Based on Frank Herbert’s 1965 novel of the same name, David Lynch’s 1984 sci-fi epic Dune may have been panned by critics and failed to make back its budget on release, but it has since gone on to become something of a cult classic. Starring Kyle MacLachlan in his film debut, Dune tells the (occasionally confusing) story of noble families battling for control of a drug known as ‘the spice’ on the desert planet of Arrakis.

Though described by the late film critic Roger Ebert as “a real mess,” “incomprehensible,” “ugly,” and “pointless,” the story behind the making of Dune is a fascinsting one, so please read on to find out some things you probably didn’t know this Hollywood science fiction curiosity.

20. The original director wanted to make a 14-hour film starring Mick Jagger and Salvador Dali

On publication in 1965, Frank Herbert’s novel Dune was a huge popular sensation, widely acclaimed as one of the greatest science fiction novels ever.

Naturally, many in the film industry saw its big screen potential, and so the rights were first purchased in 1971.

The project stalled for a few years, until the rights were acquired by Chilean-French arthouse filmmaker Alejandro Jodorowsky.

Jodorowsky’s vision for Dune was extremely ambitious, with the director envisioning a 10-14 hour film with a star-studded cast.

The filmmaker intended to cast such wide-ranging figures as Orson Welles, Mick Jagger and Salvador Dali, with prog-rock band Pink Floyd providing the soundtrack.

However, after an intense pre-production period, the financial backing was withdrawn and the project fell apart. It has since become one of the most legendary unmade films in history, and is the subject of its own documentary, Jodorowsky’s Dune.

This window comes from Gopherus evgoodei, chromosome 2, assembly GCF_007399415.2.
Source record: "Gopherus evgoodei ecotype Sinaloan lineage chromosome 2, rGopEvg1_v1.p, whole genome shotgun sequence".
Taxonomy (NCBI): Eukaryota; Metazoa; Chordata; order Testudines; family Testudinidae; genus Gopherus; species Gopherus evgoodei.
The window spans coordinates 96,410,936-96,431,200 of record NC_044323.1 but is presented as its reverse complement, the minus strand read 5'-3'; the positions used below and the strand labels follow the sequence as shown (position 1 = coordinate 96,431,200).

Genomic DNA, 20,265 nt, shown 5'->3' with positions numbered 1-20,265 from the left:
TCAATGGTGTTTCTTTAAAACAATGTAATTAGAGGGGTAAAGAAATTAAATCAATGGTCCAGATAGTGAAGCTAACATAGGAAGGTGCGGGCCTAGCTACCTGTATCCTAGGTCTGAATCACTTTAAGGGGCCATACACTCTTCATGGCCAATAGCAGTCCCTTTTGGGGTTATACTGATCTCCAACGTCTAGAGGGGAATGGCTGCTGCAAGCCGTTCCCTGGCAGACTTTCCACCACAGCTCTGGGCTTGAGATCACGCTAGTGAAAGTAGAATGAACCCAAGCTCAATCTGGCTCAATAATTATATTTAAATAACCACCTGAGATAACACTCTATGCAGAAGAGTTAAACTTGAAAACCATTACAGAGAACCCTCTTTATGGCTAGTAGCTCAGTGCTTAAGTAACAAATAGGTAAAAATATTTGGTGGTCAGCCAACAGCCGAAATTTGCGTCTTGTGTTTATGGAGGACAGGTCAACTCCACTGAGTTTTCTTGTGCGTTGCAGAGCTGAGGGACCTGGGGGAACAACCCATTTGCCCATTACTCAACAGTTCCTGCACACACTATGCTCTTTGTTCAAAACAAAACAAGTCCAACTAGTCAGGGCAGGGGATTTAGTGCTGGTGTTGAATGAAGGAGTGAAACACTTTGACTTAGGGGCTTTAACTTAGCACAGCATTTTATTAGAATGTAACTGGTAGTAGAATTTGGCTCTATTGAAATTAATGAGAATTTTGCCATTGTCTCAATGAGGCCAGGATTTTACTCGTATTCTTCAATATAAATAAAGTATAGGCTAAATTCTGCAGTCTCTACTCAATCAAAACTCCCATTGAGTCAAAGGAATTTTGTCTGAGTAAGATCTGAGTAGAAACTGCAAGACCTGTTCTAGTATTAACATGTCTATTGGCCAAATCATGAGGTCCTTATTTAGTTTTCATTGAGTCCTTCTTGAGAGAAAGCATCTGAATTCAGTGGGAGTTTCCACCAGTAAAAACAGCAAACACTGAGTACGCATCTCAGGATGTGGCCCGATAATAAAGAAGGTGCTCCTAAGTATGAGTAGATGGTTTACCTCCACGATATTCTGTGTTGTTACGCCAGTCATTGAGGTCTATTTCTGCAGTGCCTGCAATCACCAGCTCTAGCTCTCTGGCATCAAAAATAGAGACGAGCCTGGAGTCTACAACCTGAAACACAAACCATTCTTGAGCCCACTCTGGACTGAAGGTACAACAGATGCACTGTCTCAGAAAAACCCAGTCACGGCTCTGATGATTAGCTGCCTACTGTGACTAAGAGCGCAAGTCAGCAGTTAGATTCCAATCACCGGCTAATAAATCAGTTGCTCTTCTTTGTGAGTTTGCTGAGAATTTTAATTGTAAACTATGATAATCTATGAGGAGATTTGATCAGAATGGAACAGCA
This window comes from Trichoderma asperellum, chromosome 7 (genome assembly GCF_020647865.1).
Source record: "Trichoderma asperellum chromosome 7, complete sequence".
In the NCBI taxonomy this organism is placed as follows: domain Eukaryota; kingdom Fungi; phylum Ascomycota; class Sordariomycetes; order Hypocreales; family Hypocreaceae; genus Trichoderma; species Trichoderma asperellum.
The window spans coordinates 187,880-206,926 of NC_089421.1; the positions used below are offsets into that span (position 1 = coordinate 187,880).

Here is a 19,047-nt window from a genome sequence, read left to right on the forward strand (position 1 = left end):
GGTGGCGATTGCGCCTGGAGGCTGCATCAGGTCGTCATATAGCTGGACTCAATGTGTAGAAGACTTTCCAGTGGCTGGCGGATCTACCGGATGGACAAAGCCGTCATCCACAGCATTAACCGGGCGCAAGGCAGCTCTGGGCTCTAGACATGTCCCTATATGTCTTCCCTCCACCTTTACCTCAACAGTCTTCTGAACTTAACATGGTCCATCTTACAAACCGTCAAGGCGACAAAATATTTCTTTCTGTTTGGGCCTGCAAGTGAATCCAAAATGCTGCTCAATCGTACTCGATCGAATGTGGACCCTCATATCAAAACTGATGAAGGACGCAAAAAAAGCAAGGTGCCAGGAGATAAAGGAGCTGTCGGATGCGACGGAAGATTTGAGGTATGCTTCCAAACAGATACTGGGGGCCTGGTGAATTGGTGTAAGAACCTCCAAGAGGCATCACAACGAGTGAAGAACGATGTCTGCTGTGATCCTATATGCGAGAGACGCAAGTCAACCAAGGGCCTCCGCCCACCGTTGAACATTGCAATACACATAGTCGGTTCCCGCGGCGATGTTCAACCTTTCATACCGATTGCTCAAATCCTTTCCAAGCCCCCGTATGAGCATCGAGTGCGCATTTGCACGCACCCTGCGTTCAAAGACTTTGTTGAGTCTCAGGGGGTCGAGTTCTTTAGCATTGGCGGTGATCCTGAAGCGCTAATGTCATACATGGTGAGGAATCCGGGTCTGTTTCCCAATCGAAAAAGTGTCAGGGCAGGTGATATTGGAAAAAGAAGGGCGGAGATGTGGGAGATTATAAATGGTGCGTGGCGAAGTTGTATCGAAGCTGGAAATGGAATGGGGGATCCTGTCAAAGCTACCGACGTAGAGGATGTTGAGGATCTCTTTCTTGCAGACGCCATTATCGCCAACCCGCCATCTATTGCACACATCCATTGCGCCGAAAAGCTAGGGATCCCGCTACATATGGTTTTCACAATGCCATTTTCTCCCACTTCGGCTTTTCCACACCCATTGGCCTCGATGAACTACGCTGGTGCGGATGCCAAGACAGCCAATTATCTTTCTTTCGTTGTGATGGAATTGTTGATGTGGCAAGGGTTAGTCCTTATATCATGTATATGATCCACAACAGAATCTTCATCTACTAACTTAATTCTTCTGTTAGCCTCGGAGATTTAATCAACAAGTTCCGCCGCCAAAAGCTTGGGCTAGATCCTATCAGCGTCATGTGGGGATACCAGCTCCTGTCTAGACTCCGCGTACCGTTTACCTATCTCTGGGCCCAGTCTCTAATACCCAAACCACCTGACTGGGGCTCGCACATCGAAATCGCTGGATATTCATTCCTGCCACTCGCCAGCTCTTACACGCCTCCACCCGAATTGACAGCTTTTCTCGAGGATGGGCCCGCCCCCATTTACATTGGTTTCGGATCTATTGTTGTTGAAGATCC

19. David Lynch turned down Return of the Jedi in order to direct it

Director David Lynch was brought to Dune by producer Dino De Laurentiis, who purchased the rights in 1976.

De Laurentiis had originally developed the film with director Ridley Scott, before Scott dropped out to make Blade Runner.

Lynch came to the project having not long since declined the chance to direct another sci-fi epic: Return of the Jedi.

George Lucas asked Lynch (fresh from Eraserhead and The Elephant Man) to make the third Star Wars film, but Lynch declined, telling Lucas it was “not my thing.”

In fact, Lynch was not particularly interested in science fiction in general, nor had he ever read Frank Herbert’s novel Dune.

Nonetheless, Lynch said yes to the picture, explaining years later that he “saw tons and tons of possibilities for things I loved, and this was the structure to do them in. There was so much room to create a world.”

18. The producers wanted the film to be ‘Star Wars for grown-ups’

It wasn’t for nothing that Dino De Laurentiis and company hired David Lynch for Dune fresh from the director’s rejection of Return of the Jedi.

The ambitious producer had long hoped to replicate the success of Star Wars with a film series of his own.

Initially, De Laurentiis had hoped to achieve this with Flash Gordon, but that proved to be a box office failure (although it’s a firm family favourite today).

Virginia Madsen, who played Dune’s Princess Irulan, revealed only recently that she actually signed up for a trilogy of Dune films.

The actress explains that the producers “thought they were going to make Star Wars for grown-ups.”

There was scope to do so, as Dune author Frank Herbert had written several sequel novels. The last of these, Chapterhouse: Dune, was published in 1985, one year after Lynch’s film was released.

17. 1,700 crew members built 80 sets on 16 sound-stages

When cameras finally rolled on Dune, it wasn’t on quite the monumental scale that previous director Alejandro Jodorowsky had been going for.

Even so, David Lynch’s take on the Frank Herbert novel was by no means a small-scale production.

The budget was reportedly in the region of $40 million, which was a pretty huge sum for a movie at the time.

The film required a production crew of 1,700, with a whopping 80 sets built on 16 different sound-stages.

Including the pre-production period when Ridley Scott was attached to direct, the film took six years to make from start to finish.

David Lynch himself personally put over three and a half years of his career into the project.

16. Some cinemas handed out Dune information sheets to confused cinema-goers

Any film based on such a dense text as Dune faces a challenge in adequately getting everything across to viewers.